Be Open-Minded

but, not so much that your brains fall out.


I’m passing this one along…my Mom has said this to me all of my life.  And it makes so much sense, when you stop rolling your eyes upon hearing it!

Gather information from all sides.  Don’t be stubborn about your point of view to the detriment of you learning anything new. (I’m rhyming!)

When you welcome other people’s viewpoints you are telling them that you value what they have to say, their experiences and their intelligence.  Contrary to this, by shutting people down when they are trying to present an opinion that may differ from yours, you are being disrespectful, and in essence telling the other person to “go fly a kite”, in not so nice terms.

Just be careful that you don’t end up being fickle.  Unable to stand your ground.  Bouncing around from ideology to ideology because someone keeps presenting a stronger argument that than the last one you heard.

Make sure that you aren’t so open-minded that you lose your head and your conviction to stand for what you believe.



Go-To Grilled Summer Drumstix


Everyone needs a go-to recipe for Chicken Drumsticks.  Especially one that isn’t time-consuming!

So wonderful to have these on hand in the summertime.  Grilling is what you want to do when it’s beautiful out.  Along with picnics and lunch at the beach.  Whether it’s a cold drumstick to gnaw on for your lunch, chicken salad sandwiches, or slices on a Caesar salad, this chicken is so versatile you will be thrilled with the possibilities!

Let the savory adventure begin!


Start by folding over the edges of a large freezer bag, as shown above.


Add 2 tablespoons coarsely chopped, fresh oregano,


1 teaspoon lemon zest,


2 tablespoons fresh squeezed lemon juice,


2 tablespoons of the best olive oil,


1 1/2 teaspoons kosher salt,


and 2 minced garlic cloves.  Grind in about 1/2 teaspoon fresh black pepper.


Add about 10 chicken drumsticks to the bag, squeeze out the excess air and seal it.

Move the chicken pieces around in the bag to coat with the marinade.

Marinate in the refrigerator for up to 2 days, turning once in a while.  Or marinate at room temperature for 30 minutes.

Grill on medium-high heat, browning on all sides, about 30 minutes.


Sevings:  4

Bon Appétit, Ma Chérie!



Avoid the Missing Sock Mystery…


at long last!

No, they were not absorbed by the washing machine or sucked into the holes in the side of your dryer.  They did not vanish into thin air.  They were not ferried off to Never-Never Land by Tinkerbell or any other kind of little fairy.  Your roommate didn’t steal one of your socks (What would be the use?!)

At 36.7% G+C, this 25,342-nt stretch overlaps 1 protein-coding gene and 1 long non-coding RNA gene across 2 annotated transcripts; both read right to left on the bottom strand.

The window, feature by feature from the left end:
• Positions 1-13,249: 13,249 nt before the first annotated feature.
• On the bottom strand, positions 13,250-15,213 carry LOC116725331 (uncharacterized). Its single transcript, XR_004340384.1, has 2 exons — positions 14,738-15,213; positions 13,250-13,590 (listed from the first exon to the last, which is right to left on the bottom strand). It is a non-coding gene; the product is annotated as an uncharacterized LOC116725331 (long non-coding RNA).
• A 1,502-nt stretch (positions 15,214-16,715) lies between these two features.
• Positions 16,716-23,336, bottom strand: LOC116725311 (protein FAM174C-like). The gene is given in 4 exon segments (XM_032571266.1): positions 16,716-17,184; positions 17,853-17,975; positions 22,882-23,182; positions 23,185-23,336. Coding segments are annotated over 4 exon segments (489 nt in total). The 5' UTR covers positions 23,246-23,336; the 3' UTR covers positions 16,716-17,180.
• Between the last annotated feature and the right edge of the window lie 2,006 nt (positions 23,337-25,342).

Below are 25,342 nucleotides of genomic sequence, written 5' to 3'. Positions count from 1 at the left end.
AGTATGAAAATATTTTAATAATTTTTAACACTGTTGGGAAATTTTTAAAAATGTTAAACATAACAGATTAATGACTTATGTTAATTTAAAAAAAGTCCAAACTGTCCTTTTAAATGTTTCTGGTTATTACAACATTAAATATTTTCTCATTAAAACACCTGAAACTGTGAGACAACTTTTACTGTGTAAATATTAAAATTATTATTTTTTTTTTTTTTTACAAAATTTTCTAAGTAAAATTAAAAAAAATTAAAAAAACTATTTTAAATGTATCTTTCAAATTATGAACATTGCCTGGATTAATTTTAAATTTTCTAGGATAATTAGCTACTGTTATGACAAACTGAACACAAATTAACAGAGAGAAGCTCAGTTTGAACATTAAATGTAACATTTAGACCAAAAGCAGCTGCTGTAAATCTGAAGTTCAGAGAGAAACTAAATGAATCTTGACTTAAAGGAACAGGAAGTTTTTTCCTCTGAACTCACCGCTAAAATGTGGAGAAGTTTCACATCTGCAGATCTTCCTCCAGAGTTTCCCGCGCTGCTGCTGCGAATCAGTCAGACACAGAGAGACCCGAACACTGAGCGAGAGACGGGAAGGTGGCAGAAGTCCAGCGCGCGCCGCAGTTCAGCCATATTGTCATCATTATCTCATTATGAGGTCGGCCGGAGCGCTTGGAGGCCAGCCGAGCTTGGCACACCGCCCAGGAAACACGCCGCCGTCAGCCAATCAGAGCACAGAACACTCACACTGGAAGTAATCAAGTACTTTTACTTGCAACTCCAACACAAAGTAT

Where are they?  Most likely one of many of your pairs of socks is at the bottom of your laundry basket.  Or on the pathway that leads from your laundry basket to your laundry room.  Perhaps behind the washer or dryer.  Perhaps between the 2 machines.  Maybe it got caught up in your husband’s load of laundry and is now lost in his sock drawer.  Under the bed.  Behind the hamper.

How do you avoid the Missing Sock Mystery from being a part of your family’s history?

Most socks get lost somewhere between the time they are taken off the person’s feet to the time they make it to the washing machine.  Between the floor, the hamper, behind the hamper, the laundry basket, the walk to the laundry room, the journey from the laundry basket to the basin of the washing machine…a lot can happen to a lone, unsuspecting sock.

But, not if it’s got it’s mate.  When you turn one sock into the other, to make a sock ball, the minute they come off your feet ,you won’t lose either one.

If you aren’t sure what I mean by this method, please watch the most adorable video of this 5 year old teaching us how…(not my little Beach Rose, but adorable none the less!)

These sock balls travel together from the floor to the hamper to the laundry room and only at the mouth of the washing machine’s basin should you separate them.

I would wager that the loss of socks in your household goes from whatever percentage it is now to barely 5%, if any are lost!

Give it a shot!

The House We Grew Up In


The House We Grew Up In, by Lisa Jewell.

Ooooo.  This is a quintessential beach read.  Or summer read.  Just a great read all around!

I do not have a single page in the book dog-eared.  Which means that I did not find any significant passages or insights.  I did not think that I should go back to a certain page and ponder its meaning or write down a quote.

But, I ate this book up.  I couldn’t wait to pick it up, didn’t want to put it down, was invested in all of the characters and was dying to know how it all broke down and what in the world was going on.  It was unpredictable, which is always fun, and clever.  I was so happy to learn that this author is prolific, because I cannot wait to get my hands on another of her books.

The book follows a family with 4 kids in England.  An eccentric mother, a milk-toast of a father, and the 4 kids in order of birth:  a realist, an eternal child, a popular boy who takes no responsibility, & his strange twin brother.  The book starts by portraying an idyllic childhood and family life.  Then a tragedy falls upon the family and nothing is ever the same.  And the family struggles to pick up the pieces, forgive betrayals and mend broken hearts.

If you’re looking for great depth and something that will make you question the meaning of life, this book is not going to deliver.


if you are looking for a marvelous read, one that will make you want to ignore your husband & kids for a few days, here it is!